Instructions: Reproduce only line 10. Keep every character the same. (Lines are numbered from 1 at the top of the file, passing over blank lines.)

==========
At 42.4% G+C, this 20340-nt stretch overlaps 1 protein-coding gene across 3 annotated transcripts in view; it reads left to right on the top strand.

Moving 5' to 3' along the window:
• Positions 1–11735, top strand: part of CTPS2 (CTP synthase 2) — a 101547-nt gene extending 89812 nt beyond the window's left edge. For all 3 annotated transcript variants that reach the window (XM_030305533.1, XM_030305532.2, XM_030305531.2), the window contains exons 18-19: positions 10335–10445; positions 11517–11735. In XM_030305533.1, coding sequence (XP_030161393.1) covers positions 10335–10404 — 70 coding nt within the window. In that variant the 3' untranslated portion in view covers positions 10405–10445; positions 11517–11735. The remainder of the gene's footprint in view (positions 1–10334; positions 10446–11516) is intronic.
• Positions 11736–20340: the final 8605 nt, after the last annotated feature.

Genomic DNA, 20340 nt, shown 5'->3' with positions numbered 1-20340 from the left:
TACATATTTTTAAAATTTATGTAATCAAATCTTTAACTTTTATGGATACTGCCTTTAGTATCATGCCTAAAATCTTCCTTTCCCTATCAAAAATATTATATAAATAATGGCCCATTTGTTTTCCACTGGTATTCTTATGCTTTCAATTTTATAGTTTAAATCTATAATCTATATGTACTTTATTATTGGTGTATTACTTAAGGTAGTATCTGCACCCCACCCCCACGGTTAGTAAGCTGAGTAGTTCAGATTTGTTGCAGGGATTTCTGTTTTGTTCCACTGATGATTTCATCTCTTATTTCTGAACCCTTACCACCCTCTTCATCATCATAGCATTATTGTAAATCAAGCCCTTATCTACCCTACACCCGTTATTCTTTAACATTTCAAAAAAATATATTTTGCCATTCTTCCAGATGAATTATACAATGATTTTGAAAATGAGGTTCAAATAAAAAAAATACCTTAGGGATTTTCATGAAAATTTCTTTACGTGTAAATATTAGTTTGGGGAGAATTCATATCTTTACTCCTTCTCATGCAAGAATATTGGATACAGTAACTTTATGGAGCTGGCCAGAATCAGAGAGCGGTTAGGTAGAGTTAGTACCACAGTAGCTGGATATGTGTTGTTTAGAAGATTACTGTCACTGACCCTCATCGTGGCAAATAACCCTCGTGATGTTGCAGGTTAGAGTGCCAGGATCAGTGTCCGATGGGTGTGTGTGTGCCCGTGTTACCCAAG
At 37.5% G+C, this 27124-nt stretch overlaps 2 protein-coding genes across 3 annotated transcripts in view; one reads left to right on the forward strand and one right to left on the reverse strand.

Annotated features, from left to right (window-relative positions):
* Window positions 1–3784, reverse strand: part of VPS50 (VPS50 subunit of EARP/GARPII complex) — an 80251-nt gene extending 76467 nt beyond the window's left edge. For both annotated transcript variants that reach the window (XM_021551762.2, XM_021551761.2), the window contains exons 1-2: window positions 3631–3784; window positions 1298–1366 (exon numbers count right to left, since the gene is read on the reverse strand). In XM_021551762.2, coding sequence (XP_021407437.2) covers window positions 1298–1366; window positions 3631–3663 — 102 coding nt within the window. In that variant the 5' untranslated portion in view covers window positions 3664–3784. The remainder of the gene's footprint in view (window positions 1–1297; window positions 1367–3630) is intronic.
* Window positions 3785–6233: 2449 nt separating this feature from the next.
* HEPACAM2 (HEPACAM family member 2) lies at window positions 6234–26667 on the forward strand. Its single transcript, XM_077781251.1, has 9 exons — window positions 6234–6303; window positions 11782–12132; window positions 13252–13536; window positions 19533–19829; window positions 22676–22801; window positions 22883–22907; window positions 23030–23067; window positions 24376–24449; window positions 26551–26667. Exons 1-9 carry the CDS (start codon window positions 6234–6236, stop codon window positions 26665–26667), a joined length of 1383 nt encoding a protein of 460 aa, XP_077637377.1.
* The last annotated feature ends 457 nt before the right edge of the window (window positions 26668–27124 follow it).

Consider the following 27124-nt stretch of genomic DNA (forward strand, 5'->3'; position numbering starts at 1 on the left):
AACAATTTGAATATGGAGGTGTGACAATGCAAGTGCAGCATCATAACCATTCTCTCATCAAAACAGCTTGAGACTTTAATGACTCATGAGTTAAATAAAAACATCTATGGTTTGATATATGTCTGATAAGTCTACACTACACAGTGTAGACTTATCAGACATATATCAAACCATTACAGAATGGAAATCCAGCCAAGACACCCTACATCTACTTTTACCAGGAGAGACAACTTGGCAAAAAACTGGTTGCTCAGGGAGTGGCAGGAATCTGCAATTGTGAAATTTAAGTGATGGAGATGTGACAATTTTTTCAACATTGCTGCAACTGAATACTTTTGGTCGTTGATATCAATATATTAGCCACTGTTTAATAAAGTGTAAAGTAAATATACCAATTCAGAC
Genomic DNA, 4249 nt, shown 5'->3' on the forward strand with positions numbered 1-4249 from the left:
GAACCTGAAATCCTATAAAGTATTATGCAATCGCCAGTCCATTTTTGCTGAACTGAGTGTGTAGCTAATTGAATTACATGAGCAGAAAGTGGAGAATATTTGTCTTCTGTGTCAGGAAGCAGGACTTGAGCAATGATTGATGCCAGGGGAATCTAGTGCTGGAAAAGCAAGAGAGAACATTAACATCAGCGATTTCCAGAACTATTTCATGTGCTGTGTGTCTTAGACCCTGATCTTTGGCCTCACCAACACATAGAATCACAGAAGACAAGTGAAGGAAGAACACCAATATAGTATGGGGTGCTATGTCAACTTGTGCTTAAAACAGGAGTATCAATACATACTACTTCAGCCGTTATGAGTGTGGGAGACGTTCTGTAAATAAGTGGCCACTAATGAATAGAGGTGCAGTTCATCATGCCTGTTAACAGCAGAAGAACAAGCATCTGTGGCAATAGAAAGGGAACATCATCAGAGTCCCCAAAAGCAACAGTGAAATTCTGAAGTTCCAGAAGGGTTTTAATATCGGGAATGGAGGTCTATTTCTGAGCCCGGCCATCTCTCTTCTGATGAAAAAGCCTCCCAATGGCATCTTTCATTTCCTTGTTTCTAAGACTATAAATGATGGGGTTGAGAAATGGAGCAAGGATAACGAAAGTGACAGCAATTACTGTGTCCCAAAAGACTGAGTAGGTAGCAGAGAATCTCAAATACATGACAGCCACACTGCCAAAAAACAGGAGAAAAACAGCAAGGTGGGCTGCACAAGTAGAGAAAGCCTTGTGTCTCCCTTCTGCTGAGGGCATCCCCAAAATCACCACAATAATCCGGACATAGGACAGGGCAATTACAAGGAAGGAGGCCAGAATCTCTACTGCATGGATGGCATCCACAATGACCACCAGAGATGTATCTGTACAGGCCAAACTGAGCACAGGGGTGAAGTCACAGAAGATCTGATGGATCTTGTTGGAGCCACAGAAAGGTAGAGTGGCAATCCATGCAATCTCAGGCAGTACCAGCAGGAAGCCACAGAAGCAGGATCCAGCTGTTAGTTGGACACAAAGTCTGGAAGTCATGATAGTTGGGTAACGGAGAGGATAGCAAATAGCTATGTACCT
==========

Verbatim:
* Window positions 3785–6233: 2449 nt separating this feature from the next.